And the surprising thing is: people were attracted to it. They saw in Christ's teaching a deep wisdom the world couldn't grasp. They saw in his life and actions the grace they longed for. They saw in his death the love of God. They saw in his resurrection a triumph that does not consist in dealing out death to others. And they saw in the Spirit a power that was unlike that the world wielded. Instead of a power that enslaved, they experienced a power that freed them from the limitations the world imposed. There was no Greek or Jew,  no slave or free, no male or female in Christ but a unity born of God's love and justice.

So what happened? Today's church is not a place people look to for surprises. They see the same squabbles, the same power plays, the same greed, the same lust, the same rage, the same arrogance in it that they see in the world. They see the same sins that Jesus was supposed to free us from. We are supposed to be carrying on his mission but we have become just like every other organization. We have become the worst kind of sequel: Highlander 2, where all that was good and unique about the original is undone.

We need a reboot. We need to recapture the Spirit of Jesus. Or rather we need to be recaptured by him. We need to really renounce ourselves, our fears and desires and agendas, and take up our crosses and walk in his ways. We need to stop sowing hatred and start showing Christ-like love. We need to stop sowing discord and start showing unity. We need to stop injuring and start offering forgiveness and healing. Only then will we be able to turn doubt to faith, despair to hope, sadness to joy and darkness to light.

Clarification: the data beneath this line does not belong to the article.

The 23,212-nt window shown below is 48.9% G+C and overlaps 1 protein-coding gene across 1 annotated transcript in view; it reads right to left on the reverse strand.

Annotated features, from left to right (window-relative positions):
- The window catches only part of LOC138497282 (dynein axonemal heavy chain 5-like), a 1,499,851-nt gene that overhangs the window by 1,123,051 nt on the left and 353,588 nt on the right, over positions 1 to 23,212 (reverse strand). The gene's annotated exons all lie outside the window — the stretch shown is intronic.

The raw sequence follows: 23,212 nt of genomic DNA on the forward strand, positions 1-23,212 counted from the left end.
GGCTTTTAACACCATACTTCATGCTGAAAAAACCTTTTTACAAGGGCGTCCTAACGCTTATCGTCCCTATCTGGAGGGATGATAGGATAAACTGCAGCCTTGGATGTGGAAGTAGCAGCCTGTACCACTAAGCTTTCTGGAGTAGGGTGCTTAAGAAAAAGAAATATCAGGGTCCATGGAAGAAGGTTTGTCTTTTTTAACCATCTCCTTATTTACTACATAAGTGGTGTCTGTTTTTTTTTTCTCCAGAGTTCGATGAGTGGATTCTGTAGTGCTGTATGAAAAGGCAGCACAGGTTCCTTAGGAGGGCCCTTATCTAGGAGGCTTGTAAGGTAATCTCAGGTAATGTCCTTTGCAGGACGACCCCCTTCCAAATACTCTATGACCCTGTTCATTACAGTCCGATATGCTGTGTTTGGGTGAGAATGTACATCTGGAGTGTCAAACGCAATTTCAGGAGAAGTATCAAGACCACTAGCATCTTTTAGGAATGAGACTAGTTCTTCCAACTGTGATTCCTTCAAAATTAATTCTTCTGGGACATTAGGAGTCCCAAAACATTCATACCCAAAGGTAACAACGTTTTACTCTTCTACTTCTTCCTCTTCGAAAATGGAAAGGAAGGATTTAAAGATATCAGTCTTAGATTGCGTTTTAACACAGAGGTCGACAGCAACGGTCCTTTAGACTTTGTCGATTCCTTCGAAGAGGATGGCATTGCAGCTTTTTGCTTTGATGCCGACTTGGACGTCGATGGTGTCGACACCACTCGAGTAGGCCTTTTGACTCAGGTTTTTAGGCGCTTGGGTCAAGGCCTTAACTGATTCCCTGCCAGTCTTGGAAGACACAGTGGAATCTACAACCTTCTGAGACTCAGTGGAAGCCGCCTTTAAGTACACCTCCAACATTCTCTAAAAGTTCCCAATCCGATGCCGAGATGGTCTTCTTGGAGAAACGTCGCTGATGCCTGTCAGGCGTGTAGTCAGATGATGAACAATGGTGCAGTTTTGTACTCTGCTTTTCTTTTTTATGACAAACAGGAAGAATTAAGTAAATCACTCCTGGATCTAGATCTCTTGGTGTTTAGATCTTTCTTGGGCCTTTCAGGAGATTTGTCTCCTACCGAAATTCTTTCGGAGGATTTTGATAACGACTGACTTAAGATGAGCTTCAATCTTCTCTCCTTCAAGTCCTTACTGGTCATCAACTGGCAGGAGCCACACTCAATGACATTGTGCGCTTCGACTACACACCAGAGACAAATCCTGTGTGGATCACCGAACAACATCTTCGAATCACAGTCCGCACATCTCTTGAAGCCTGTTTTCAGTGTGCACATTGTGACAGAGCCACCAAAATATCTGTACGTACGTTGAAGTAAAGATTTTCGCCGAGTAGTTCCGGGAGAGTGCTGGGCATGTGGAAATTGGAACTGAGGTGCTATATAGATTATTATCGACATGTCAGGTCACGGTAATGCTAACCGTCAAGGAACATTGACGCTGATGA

The world doesn't really like light. It reveals its flaws, its sins, its lies, its hypocrisies. Explosions it likes. They look cool and they destroy what we really don't want to deal with. Most Hollywood movies end with explosions and the hero walking away from the flaming destruction he has wrought. Then the screen goes black. No surprise there.

In 1 John 1:5 it says, “God is light and in him is no darkness at all.” The story of the Bible begins with God saying, “Let there be light” and it ends in a gleaming city of gold, of which it says, “The city has no need for the sun, neither of the moon, to shine for the very glory of God illuminated it, and its lamp is the Lamb.” (Revelation 21:23) Paul said, “You are all children of the light and children of the day.” (1 Thessalonians 5:5) The story of the Bible is the triumph of the light over darkness.

Which leads me to the blessing at the end of the Eucharist we celebrated at the Lutheran Clergy Retreat this week. A shell of consecrated oil was given to the bishop. He turned to the person on his left and anointed him and gave him the shell and that person turned to the person next to him and anointed her and so on. And as we were were anointed we were told something that we in turn passed on the person we anointed. And I want to pass it on to you. It's surprisingly simple and surprisingly profound. And it's this: 

“Christ is light; 
you are light; 
be light to the world.” 

No comments:

Post a Comment